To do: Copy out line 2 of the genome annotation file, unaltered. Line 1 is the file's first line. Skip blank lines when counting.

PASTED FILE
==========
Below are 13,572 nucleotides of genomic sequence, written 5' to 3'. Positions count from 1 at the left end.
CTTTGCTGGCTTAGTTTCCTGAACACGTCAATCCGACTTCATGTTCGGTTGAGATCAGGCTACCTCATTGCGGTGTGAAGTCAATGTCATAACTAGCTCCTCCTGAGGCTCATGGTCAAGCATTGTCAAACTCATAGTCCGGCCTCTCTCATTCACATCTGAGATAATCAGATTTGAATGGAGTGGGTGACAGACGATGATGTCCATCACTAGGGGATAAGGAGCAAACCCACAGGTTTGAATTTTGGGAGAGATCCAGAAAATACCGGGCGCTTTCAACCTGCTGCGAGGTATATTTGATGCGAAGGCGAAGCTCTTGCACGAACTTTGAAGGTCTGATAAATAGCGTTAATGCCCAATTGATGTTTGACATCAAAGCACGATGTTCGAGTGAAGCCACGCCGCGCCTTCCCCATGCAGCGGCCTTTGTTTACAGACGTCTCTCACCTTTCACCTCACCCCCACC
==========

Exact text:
CTTTGCTGGCTTAGTTTCCTGAACACGTCAATCCGACTTCATGTTCGGTTGAGATCAGGCTACCTCATTGCGGTGTGAAGTCAATGTCATAACTAGCTCCTCCTGAGGCTCATGGTCAAGCATTGTCAAACTCATAGTCCGGCCTCTCTCATTCACATCTGAGATAATCAGATTTGAATGGAGTGGGTGACAGACGATGATGTCCATCACTAGGGGATAAGGAGCAAACCCACAGGTTTGAATTTTGGGAGAGATCCAGAAAATACCGGGCGCTTTCAACCTGCTGCGAGGTATATTTGATGCGAAGGCGAAGCTCTTGCACGAACTTTGAAGGTCTGATAAATAGCGTTAATGCCCAATTGATGTTTGACATCAAAGCACGATGTTCGAGTGAAGCCACGCCGCGCCTTCCCCATGCAGCGGCCTTTGTTTACAGACGTCTCTCACCTTTCACCTCACCCCCACC